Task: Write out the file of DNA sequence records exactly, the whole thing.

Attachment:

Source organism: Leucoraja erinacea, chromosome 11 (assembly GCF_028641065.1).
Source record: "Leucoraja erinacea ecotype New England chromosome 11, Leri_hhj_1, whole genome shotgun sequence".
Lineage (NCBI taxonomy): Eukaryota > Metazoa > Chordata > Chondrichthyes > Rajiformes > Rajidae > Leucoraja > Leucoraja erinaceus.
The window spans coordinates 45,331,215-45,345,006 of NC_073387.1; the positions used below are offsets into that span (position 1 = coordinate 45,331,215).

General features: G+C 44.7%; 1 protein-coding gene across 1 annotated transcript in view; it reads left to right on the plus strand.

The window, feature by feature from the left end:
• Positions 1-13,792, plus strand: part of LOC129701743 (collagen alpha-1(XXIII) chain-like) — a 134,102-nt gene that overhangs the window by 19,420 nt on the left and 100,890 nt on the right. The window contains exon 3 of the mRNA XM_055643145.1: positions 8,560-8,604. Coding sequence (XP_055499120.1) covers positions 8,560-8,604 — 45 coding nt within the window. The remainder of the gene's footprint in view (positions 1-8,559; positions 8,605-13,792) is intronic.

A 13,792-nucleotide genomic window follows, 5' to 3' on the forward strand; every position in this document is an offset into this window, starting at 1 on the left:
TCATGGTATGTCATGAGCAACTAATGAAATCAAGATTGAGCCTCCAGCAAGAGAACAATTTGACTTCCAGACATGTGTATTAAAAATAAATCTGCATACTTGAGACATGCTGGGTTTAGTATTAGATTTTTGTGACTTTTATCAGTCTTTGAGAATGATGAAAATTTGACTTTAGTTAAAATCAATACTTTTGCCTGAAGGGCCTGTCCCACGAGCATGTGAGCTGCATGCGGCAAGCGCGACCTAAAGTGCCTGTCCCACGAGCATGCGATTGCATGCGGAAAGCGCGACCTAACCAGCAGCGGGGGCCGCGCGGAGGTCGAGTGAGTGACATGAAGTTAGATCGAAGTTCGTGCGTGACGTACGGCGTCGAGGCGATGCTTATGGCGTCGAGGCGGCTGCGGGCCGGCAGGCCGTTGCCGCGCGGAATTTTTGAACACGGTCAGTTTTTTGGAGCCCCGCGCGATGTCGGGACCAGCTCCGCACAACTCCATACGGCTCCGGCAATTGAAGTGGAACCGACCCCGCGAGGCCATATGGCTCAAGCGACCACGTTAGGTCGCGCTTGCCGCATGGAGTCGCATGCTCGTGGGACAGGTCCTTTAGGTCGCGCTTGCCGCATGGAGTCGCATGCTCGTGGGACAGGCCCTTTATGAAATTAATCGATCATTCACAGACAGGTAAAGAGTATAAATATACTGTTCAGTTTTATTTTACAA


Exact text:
Source organism: Leucoraja erinacea, chromosome 11 (assembly GCF_028641065.1).
Source record: "Leucoraja erinacea ecotype New England chromosome 11, Leri_hhj_1, whole genome shotgun sequence".
Lineage (NCBI taxonomy): Eukaryota > Metazoa > Chordata > Chondrichthyes > Rajiformes > Rajidae > Leucoraja > Leucoraja erinaceus.
The window spans coordinates 45,331,215-45,345,006 of NC_073387.1; the positions used below are offsets into that span (position 1 = coordinate 45,331,215).

General features: G+C 44.7%; 1 protein-coding gene across 1 annotated transcript in view; it reads left to right on the plus strand.

The window, feature by feature from the left end:
• Positions 1-13,792, plus strand: part of LOC129701743 (collagen alpha-1(XXIII) chain-like) — a 134,102-nt gene that overhangs the window by 19,420 nt on the left and 100,890 nt on the right. The window contains exon 3 of the mRNA XM_055643145.1: positions 8,560-8,604. Coding sequence (XP_055499120.1) covers positions 8,560-8,604 — 45 coding nt within the window. The remainder of the gene's footprint in view (positions 1-8,559; positions 8,605-13,792) is intronic.

A 13,792-nucleotide genomic window follows, 5' to 3' on the forward strand; every position in this document is an offset into this window, starting at 1 on the left:
TCATGGTATGTCATGAGCAACTAATGAAATCAAGATTGAGCCTCCAGCAAGAGAACAATTTGACTTCCAGACATGTGTATTAAAAATAAATCTGCATACTTGAGACATGCTGGGTTTAGTATTAGATTTTTGTGACTTTTATCAGTCTTTGAGAATGATGAAAATTTGACTTTAGTTAAAATCAATACTTTTGCCTGAAGGGCCTGTCCCACGAGCATGTGAGCTGCATGCGGCAAGCGCGACCTAAAGTGCCTGTCCCACGAGCATGCGATTGCATGCGGAAAGCGCGACCTAACCAGCAGCGGGGGCCGCGCGGAGGTCGAGTGAGTGACATGAAGTTAGATCGAAGTTCGTGCGTGACGTACGGCGTCGAGGCGATGCTTATGGCGTCGAGGCGGCTGCGGGCCGGCAGGCCGTTGCCGCGCGGAATTTTTGAACACGGTCAGTTTTTTGGAGCCCCGCGCGATGTCGGGACCAGCTCCGCACAACTCCATACGGCTCCGGCAATTGAAGTGGAACCGACCCCGCGAGGCCATATGGCTCAAGCGACCACGTTAGGTCGCGCTTGCCGCATGGAGTCGCATGCTCGTGGGACAGGTCCTTTAGGTCGCGCTTGCCGCATGGAGTCGCATGCTCGTGGGACAGGCCCTTTATGAAATTAATCGATCATTCACAGACAGGTAAAGAGTATAAATATACTGTTCAGTTTTATTTTACAA